As healthcare systems shift to value-based care models at the encouragement of the Centers for Medicare and Medicaid Services (CMS), alternative payment models (APMs) are on the rise. In June 2019, members of TKG attended the National Accountable Care Organization (ACO), Bundled Payment, and Medicare Access and CHIP Reauthorization Act of 2015 (MACRA) Summit in Washington, D.C. At the summit, healthcare leaders from payers, health systems, technology companies, and government agencies delivered sessions on the current state and future reach of alternative payment models.
Current State of Alternative Payment Models
CMS is still very committed to alternative payment models, evidenced through the plethora of model options made available to organizations. However, some stakeholders expressed concern over the abundance of models and changing payer rules that give healthcare organizations little time to restructure. The most successful value-based payment models remain those that are simple, reliable, predictable, have transparent data, and incorporate a multi-payer approach.
When evaluating payment models, it is important to evaluate the measures you want to control. Leaders expressed a need to focus on prevention through new models such as the ‘Primary Care First’ model and manage high-spend categories, including ESRD + Kidney and oncology. Another key factor is evaluating who is participating in the models; while CMS prefers voluntary models, they also consider mandatory iterations for high-cost disease states in order to avoid selection biases. New stakeholders also continue to play key roles, with private investors placing money and resources into re-engineering the care delivery system.
Future State of Alternative Payment Models
Leaders recognized that the transition to value takes time, with some leaders estimating as many as four years to realize the impact of new systems of care. The current trajectory towards successful global capitation models is supported by the rise of better, more reliable data when compared to that which was available in the 1990s. For example, reliable data enabled Hawaii Primary Care to recently redesign care to a successful capitated model with a focus on patient engagement, 11 quality measures, and total cost of care.
Critical success factors in alternative payment model design include:
- Quality measures: consolidate measures to a manageable amount so that providers can make a targeted impact
- Patient engagement: encourage shared decision-making to activate patients in their care
- Incentive alignment: tie a significant amount (e.g., 25%) of the provider’s salary to risk to make it meaningful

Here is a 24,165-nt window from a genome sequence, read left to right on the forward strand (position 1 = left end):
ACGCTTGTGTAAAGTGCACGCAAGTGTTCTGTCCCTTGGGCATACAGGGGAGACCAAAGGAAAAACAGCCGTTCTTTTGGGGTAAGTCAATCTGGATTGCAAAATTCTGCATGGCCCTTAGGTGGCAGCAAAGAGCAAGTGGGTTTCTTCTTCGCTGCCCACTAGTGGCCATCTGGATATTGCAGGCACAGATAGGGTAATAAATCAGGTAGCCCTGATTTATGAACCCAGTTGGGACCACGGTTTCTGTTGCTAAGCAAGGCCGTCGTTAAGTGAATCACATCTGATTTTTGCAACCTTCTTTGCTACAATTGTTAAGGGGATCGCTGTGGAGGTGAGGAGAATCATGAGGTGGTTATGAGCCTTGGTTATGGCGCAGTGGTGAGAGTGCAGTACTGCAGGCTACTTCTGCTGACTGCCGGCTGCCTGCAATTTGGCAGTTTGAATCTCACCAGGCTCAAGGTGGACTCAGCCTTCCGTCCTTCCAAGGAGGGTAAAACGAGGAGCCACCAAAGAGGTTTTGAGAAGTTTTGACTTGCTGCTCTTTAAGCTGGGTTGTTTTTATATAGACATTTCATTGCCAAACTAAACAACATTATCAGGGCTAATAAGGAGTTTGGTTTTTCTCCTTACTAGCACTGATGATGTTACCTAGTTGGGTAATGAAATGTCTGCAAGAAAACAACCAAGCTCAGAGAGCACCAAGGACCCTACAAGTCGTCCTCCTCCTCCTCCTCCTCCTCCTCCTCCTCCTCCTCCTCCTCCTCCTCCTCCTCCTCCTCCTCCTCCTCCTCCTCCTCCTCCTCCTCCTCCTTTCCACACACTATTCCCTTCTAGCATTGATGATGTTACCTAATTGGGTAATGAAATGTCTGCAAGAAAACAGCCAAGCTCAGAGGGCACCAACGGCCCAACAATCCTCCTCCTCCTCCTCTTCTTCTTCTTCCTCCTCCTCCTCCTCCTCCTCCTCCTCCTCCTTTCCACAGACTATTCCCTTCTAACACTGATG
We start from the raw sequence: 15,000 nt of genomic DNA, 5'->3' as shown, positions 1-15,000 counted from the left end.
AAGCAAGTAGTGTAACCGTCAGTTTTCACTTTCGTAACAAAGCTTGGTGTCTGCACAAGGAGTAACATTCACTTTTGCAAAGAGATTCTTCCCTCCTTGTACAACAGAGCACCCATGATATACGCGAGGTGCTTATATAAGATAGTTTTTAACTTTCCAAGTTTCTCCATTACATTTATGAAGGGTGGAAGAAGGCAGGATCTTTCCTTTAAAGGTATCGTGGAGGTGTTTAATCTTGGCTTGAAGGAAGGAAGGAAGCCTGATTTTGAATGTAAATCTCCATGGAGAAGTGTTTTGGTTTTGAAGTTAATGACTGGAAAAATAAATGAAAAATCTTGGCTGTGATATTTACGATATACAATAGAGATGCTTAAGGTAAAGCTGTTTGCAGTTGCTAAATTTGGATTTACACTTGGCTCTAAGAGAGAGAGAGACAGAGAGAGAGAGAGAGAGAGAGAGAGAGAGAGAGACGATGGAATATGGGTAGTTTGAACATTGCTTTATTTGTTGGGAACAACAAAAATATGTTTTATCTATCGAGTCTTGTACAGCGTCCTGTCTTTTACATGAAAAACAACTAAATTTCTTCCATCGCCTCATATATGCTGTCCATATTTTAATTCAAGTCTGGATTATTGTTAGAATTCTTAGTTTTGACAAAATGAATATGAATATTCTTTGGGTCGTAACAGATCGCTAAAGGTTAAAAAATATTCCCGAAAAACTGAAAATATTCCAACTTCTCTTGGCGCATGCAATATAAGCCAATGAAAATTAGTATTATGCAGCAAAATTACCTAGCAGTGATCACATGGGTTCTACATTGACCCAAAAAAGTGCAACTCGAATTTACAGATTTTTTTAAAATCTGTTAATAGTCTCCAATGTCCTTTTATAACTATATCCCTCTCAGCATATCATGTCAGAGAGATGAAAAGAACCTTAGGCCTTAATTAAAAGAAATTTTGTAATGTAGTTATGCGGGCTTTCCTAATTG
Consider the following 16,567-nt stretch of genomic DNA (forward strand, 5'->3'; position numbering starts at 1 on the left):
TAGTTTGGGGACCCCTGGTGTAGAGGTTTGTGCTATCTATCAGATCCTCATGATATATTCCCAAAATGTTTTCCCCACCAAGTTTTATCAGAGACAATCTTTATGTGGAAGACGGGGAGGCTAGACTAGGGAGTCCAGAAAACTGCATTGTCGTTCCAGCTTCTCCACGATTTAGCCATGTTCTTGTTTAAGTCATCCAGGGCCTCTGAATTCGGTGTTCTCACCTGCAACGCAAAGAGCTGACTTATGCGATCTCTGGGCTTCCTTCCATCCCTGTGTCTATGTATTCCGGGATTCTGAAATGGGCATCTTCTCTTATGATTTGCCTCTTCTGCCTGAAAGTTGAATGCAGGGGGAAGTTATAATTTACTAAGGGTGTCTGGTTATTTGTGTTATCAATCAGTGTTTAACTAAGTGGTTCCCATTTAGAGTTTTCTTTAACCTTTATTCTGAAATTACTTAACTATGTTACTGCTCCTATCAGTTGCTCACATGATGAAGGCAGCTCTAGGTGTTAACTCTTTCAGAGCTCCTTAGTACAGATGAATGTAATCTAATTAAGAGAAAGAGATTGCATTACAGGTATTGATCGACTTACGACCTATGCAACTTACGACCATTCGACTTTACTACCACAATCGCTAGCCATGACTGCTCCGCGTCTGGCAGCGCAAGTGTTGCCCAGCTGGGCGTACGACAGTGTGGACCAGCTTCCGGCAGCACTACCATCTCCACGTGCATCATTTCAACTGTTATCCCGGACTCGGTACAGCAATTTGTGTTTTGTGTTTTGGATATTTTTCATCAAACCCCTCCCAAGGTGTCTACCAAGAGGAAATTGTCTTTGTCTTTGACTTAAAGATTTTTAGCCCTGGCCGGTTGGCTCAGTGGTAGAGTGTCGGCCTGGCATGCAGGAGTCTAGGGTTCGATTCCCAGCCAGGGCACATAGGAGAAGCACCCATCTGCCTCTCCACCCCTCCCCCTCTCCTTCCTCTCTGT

Lastly, APM model overlap will continue to be a concern and systems should look at satisfying the key components of all these models to not continuously reinvent the wheel. Presenters at the summit were hopeful that major overhaul of the system would occur in the next 10 years.
A new generation of bundled payments will bring other providers into the mix as well as a bigger focus on effective partnerships. The secret to bundled success is engaged physicians, clear workflows, strong analytics, and strategic post-acute networks. CMS is currently studying how they can make episodic models more preventative rather than trigger or event based. Because many healthcare organizations do not trust the targets they are given to meet, target price transparency will be important in creating cohesion. Furthermore, there is a plan to add additional quality measures to BPCI-A model 3, keeping in mind that striking the appropriate balance is important.
Quality measures for ACOs and MIPS should be valid, reliable, and indicate good care outcomes. There has been a shift in payer-provider relationships as value-based care programs have created collaborative relationships between the stakeholders. Health systems are beginning to indicate which measures are important to them based on their current value-based contracting arrangements, and payers are working with them to align their measures accordingly. Commercial payers are increasingly creating value-based programs. For example, Blue Cross Blue Shield NC aims to have 50% of its members seen by a provider who participates in APMs by 2020. Ultimately, most groups recognize that you cannot wait until you are 100% ready to take on risk to jump in. Organizations must start implementing changes now in order to succeed in future markets.
Overall, healthcare leaders encouraged looking past the flaws of certain data to find workable solutions. The path to integrating alternative payment models is changing to fit the needs of stakeholders—health systems, ACOs, providers, payers, and patients.